The prevalent view among family-firm internationalization scholars is that family management discourages internationalization. This is because selling abroad is said to require more specialized managers and more resources than selling at home, and yet family firms are unwilling to recruit non-family managers with the required international skills and to dilute their control to obtain the necessary finance. We hypothesize that this argument overlooks the possibility that managers of family-managed SMEs choose business models that both minimize the above-mentioned limitations and leverage the strengths of family governance. Specifically, we argue that selling quality products in global niches allows family-managed SMEs to internationalize without the cosmopolitan managers and the high financial investments required for selling mass-market products abroad; at the same time a global niche business model requires the long time horizon and the high level of social capital that family governance can provide. Modeling a firm’s foreign sales through a gravity model, we test this hypothesis on a large sample of SMEs from four European Union countries. We find that family-managed SMEs have fewer foreign sales than other type of SMEs, but that the difference is partially bridged if family-managed SMEs have adopted a global niche business model.

The myth of the stay-at-home family firm: How family-managed SMEs can overcome their internationalization limitations / Hennart, Jean Francois; Majocchi, Antonio; Forlani, Emanuele. - In: JOURNAL OF INTERNATIONAL BUSINESS STUDIES. - ISSN 0047-2506. - 50:(2019), pp. 758-782. [10.1057/s41267-017-0091-y]

The myth of the stay-at-home family firm: How family-managed SMEs can overcome their internationalization limitations

MAJOCCHI, ANTONIO;
2019

Abstract

The prevalent view among family-firm internationalization scholars is that family management discourages internationalization. This is because selling abroad is said to require more specialized managers and more resources than selling at home, and yet family firms are unwilling to recruit non-family managers with the required international skills and to dilute their control to obtain the necessary finance. We hypothesize that this argument overlooks the possibility that managers of family-managed SMEs choose business models that both minimize the above-mentioned limitations and leverage the strengths of family governance. Specifically, we argue that selling quality products in global niches allows family-managed SMEs to internationalize without the cosmopolitan managers and the high financial investments required for selling mass-market products abroad; at the same time a global niche business model requires the long time horizon and the high level of social capital that family governance can provide. Modeling a firm’s foreign sales through a gravity model, we test this hypothesis on a large sample of SMEs from four European Union countries. We find that family-managed SMEs have fewer foreign sales than other type of SMEs, but that the difference is partially bridged if family-managed SMEs have adopted a global niche business model.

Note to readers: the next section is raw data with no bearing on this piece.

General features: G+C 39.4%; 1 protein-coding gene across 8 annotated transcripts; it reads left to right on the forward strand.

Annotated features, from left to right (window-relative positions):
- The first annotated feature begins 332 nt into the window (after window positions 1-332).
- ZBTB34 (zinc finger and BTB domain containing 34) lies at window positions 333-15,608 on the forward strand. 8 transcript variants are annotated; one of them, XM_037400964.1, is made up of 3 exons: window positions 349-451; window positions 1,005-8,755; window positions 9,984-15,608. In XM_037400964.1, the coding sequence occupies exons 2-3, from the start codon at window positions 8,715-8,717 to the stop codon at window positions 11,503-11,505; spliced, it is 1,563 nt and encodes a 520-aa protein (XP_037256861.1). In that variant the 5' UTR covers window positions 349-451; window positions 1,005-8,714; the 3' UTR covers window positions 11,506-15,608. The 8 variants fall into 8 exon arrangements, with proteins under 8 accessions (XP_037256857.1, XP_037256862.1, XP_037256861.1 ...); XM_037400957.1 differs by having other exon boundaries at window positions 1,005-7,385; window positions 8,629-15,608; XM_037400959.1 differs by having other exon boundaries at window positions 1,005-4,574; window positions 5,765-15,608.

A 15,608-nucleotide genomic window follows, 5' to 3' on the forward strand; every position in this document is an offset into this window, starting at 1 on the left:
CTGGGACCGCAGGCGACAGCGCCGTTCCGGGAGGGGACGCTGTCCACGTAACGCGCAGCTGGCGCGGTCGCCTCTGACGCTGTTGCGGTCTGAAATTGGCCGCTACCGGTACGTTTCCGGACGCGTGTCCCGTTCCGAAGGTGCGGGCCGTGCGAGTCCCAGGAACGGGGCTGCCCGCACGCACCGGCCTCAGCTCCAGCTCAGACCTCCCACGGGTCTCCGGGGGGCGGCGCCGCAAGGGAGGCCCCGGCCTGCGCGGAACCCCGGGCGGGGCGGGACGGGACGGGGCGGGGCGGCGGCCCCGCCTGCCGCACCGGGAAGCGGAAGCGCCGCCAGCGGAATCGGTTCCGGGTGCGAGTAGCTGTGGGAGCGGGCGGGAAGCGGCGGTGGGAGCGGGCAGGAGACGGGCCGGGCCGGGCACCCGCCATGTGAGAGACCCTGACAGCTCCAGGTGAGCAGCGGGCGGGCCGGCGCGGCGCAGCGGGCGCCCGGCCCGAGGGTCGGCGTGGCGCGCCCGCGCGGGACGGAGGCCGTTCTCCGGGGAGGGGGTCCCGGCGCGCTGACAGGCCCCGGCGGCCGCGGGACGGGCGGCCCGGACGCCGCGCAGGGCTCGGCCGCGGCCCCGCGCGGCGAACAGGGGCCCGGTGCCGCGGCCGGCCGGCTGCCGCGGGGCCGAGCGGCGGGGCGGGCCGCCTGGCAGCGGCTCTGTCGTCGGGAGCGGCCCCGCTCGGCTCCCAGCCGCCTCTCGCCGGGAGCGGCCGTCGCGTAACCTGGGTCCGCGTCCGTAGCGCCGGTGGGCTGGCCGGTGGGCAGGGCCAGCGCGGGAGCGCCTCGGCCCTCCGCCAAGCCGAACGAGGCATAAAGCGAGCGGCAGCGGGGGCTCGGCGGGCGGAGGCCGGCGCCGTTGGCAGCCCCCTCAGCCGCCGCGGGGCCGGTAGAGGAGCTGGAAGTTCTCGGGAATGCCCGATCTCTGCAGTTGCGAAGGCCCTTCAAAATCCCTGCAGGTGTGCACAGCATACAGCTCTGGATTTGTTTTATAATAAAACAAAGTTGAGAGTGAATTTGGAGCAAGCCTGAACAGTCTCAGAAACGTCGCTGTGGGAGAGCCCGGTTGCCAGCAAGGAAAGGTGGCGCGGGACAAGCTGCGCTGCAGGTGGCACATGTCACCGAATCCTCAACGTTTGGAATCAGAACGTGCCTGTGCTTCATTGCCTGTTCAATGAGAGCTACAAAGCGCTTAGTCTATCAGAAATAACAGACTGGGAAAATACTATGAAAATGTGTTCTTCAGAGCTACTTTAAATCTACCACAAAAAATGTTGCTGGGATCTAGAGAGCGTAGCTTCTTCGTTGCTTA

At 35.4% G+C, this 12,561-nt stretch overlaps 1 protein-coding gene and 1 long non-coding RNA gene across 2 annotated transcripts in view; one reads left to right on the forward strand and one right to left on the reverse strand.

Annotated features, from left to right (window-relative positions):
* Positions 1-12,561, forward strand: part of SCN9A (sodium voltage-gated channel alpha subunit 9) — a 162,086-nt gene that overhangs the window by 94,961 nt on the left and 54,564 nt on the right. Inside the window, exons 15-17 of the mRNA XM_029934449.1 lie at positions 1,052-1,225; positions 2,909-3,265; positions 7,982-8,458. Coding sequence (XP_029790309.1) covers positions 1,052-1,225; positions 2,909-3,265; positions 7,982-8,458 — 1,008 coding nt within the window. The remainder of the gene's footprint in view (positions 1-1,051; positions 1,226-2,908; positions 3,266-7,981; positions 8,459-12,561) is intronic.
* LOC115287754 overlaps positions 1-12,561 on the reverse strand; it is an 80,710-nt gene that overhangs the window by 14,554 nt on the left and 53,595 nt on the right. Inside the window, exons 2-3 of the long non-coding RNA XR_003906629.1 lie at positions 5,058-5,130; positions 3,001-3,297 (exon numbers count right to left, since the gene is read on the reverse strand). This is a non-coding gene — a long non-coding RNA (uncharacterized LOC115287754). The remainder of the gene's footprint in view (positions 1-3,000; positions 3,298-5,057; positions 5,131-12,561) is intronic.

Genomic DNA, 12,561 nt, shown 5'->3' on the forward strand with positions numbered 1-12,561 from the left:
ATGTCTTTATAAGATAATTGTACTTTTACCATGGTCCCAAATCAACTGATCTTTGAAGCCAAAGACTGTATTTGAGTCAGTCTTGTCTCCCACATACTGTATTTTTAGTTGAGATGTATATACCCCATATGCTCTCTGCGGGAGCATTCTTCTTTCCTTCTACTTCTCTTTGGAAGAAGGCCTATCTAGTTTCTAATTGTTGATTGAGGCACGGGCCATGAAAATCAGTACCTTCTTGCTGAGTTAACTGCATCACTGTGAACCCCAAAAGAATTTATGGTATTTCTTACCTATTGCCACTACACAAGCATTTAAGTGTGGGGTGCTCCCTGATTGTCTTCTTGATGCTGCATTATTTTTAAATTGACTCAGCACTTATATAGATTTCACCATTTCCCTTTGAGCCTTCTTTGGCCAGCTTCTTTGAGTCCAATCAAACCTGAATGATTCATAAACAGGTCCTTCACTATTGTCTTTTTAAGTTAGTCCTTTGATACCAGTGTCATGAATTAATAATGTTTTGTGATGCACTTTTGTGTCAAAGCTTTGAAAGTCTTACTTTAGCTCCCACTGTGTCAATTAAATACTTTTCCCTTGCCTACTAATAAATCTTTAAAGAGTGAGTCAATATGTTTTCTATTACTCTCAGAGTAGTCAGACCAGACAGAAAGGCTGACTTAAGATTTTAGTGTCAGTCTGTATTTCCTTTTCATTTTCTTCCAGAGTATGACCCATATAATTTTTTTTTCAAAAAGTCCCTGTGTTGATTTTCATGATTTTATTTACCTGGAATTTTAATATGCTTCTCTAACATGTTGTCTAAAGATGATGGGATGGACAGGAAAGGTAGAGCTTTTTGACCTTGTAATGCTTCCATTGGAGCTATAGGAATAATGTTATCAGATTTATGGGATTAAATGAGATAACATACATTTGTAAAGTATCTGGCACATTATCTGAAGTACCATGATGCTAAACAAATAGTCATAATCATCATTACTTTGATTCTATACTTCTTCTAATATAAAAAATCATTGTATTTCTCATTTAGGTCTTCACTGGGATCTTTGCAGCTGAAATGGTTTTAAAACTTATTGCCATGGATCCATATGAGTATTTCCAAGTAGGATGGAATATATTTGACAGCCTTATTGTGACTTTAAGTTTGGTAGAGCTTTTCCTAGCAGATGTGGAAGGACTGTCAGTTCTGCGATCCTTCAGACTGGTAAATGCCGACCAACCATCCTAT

family firms; global niche strategies; gravity models; internationalization; internationalization theories and foreign market entry; small and medium enterprises; Business and International Management; Business; Management and Accounting (all); Economics and Econometrics; Strategy and Management1409 Tourism; Leisure and Hospitality Management; Management of Technology and Innovation
The myth of the stay-at-home family firm: How family-managed SMEs can overcome their internationalization limitations / Hennart, Jean Francois; Majocchi, Antonio; Forlani, Emanuele. - In: JOURNAL OF INTERNATIONAL BUSINESS STUDIES. - ISSN 0047-2506. - 50:(2019), pp. 758-782. [10.1057/s41267-017-0091-y]
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Utilizza questo identificativo per citare o creare un link a questo documento: http://hdl.handle.net/11385/196543
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